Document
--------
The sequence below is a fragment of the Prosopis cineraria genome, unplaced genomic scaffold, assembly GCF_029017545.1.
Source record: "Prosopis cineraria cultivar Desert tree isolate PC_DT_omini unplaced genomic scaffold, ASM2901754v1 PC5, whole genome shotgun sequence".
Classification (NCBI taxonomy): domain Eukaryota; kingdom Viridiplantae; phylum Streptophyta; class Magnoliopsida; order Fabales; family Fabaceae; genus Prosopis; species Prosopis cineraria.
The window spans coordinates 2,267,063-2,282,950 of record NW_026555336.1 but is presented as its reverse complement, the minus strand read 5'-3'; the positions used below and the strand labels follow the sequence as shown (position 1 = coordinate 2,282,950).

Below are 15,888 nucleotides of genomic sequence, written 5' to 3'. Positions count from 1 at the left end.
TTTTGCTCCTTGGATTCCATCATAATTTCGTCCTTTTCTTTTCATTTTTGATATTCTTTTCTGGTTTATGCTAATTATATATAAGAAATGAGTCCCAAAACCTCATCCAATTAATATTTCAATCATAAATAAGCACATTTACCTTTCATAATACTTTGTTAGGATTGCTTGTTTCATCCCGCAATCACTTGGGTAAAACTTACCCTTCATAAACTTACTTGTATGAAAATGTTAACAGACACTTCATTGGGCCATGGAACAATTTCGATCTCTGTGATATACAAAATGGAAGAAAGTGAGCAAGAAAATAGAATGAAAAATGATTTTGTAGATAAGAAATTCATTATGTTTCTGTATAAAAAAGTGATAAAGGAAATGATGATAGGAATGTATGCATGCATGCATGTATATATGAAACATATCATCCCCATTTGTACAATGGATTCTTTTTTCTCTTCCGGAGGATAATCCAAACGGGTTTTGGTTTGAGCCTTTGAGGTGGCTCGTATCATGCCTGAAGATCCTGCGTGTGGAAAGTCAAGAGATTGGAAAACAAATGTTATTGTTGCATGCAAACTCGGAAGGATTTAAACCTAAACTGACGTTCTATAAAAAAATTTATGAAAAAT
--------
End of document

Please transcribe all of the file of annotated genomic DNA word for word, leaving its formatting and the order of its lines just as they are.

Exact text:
The sequence below is a fragment of the Prosopis cineraria genome, unplaced genomic scaffold, assembly GCF_029017545.1.
Source record: "Prosopis cineraria cultivar Desert tree isolate PC_DT_omini unplaced genomic scaffold, ASM2901754v1 PC5, whole genome shotgun sequence".
Classification (NCBI taxonomy): domain Eukaryota; kingdom Viridiplantae; phylum Streptophyta; class Magnoliopsida; order Fabales; family Fabaceae; genus Prosopis; species Prosopis cineraria.
The window spans coordinates 2,267,063-2,282,950 of record NW_026555336.1 but is presented as its reverse complement, the minus strand read 5'-3'; the positions used below and the strand labels follow the sequence as shown (position 1 = coordinate 2,282,950).

Below are 15,888 nucleotides of genomic sequence, written 5' to 3'. Positions count from 1 at the left end.
TTTTGCTCCTTGGATTCCATCATAATTTCGTCCTTTTCTTTTCATTTTTGATATTCTTTTCTGGTTTATGCTAATTATATATAAGAAATGAGTCCCAAAACCTCATCCAATTAATATTTCAATCATAAATAAGCACATTTACCTTTCATAATACTTTGTTAGGATTGCTTGTTTCATCCCGCAATCACTTGGGTAAAACTTACCCTTCATAAACTTACTTGTATGAAAATGTTAACAGACACTTCATTGGGCCATGGAACAATTTCGATCTCTGTGATATACAAAATGGAAGAAAGTGAGCAAGAAAATAGAATGAAAAATGATTTTGTAGATAAGAAATTCATTATGTTTCTGTATAAAAAAGTGATAAAGGAAATGATGATAGGAATGTATGCATGCATGCATGTATATATGAAACATATCATCCCCATTTGTACAATGGATTCTTTTTTCTCTTCCGGAGGATAATCCAAACGGGTTTTGGTTTGAGCCTTTGAGGTGGCTCGTATCATGCCTGAAGATCCTGCGTGTGGAAAGTCAAGAGATTGGAAAACAAATGTTATTGTTGCATGCAAACTCGGAAGGATTTAAACCTAAACTGACGTTCTATAAAAAAATTTATGAAAAAT